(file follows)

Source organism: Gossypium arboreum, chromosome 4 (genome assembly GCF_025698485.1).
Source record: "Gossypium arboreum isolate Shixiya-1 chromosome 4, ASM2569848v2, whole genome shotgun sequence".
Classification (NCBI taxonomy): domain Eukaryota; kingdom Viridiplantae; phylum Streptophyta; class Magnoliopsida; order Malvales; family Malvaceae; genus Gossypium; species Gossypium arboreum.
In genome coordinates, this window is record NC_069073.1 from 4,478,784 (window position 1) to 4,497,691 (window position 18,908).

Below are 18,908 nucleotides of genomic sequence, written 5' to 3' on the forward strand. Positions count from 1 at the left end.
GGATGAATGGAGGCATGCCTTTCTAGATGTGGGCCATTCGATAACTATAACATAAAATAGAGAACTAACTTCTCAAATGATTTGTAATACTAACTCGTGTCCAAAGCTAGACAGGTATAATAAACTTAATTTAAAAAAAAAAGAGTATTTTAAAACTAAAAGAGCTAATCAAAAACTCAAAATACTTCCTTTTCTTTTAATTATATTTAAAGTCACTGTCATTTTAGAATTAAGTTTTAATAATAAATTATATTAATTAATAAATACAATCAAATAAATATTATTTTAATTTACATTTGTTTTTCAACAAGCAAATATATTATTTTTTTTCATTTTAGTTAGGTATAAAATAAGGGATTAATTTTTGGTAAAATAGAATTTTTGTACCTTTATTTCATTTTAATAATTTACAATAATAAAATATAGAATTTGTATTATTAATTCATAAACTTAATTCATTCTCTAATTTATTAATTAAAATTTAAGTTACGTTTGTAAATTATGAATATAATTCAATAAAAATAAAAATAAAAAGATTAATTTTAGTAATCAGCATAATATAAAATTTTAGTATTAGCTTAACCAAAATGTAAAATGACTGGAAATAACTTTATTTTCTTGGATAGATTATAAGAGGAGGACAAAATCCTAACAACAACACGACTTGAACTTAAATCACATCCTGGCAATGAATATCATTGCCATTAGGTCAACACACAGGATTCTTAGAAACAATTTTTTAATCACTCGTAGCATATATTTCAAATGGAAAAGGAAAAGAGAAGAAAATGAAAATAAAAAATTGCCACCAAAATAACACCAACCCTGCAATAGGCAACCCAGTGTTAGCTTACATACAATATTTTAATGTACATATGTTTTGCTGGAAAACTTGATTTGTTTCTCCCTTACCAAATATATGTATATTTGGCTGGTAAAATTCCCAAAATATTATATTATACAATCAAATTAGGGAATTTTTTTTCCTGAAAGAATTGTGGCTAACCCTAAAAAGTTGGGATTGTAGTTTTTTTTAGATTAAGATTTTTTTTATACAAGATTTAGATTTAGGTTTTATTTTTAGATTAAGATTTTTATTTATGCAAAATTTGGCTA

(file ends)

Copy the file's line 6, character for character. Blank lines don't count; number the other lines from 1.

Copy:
GGATGAATGGAGGCATGCCTTTCTAGATGTGGGCCATTCGATAACTATAACATAAAATAGAGAACTAACTTCTCAAATGATTTGTAATACTAACTCGTGTCCAAAGCTAGACAGGTATAATAAACTTAATTTAAAAAAAAAAGAGTATTTTAAAACTAAAAGAGCTAATCAAAAACTCAAAATACTTCCTTTTCTTTTAATTATATTTAAAGTCACTGTCATTTTAGAATTAAGTTTTAATAATAAATTATATTAATTAATAAATACAATCAAATAAATATTATTTTAATTTACATTTGTTTTTCAACAAGCAAATATATTATTTTTTTTCATTTTAGTTAGGTATAAAATAAGGGATTAATTTTTGGTAAAATAGAATTTTTGTACCTTTATTTCATTTTAATAATTTACAATAATAAAATATAGAATTTGTATTATTAATTCATAAACTTAATTCATTCTCTAATTTATTAATTAAAATTTAAGTTACGTTTGTAAATTATGAATATAATTCAATAAAAATAAAAATAAAAAGATTAATTTTAGTAATCAGCATAATATAAAATTTTAGTATTAGCTTAACCAAAATGTAAAATGACTGGAAATAACTTTATTTTCTTGGATAGATTATAAGAGGAGGACAAAATCCTAACAACAACACGACTTGAACTTAAATCACATCCTGGCAATGAATATCATTGCCATTAGGTCAACACACAGGATTCTTAGAAACAATTTTTTAATCACTCGTAGCATATATTTCAAATGGAAAAGGAAAAGAGAAGAAAATGAAAATAAAAAATTGCCACCAAAATAACACCAACCCTGCAATAGGCAACCCAGTGTTAGCTTACATACAATATTTTAATGTACATATGTTTTGCTGGAAAACTTGATTTGTTTCTCCCTTACCAAATATATGTATATTTGGCTGGTAAAATTCCCAAAATATTATATTATACAATCAAATTAGGGAATTTTTTTTCCTGAAAGAATTGTGGCTAACCCTAAAAAGTTGGGATTGTAGTTTTTTTTAGATTAAGATTTTTTTTATACAAGATTTAGATTTAGGTTTTATTTTTAGATTAAGATTTTTATTTATGCAAAATTTGGCTA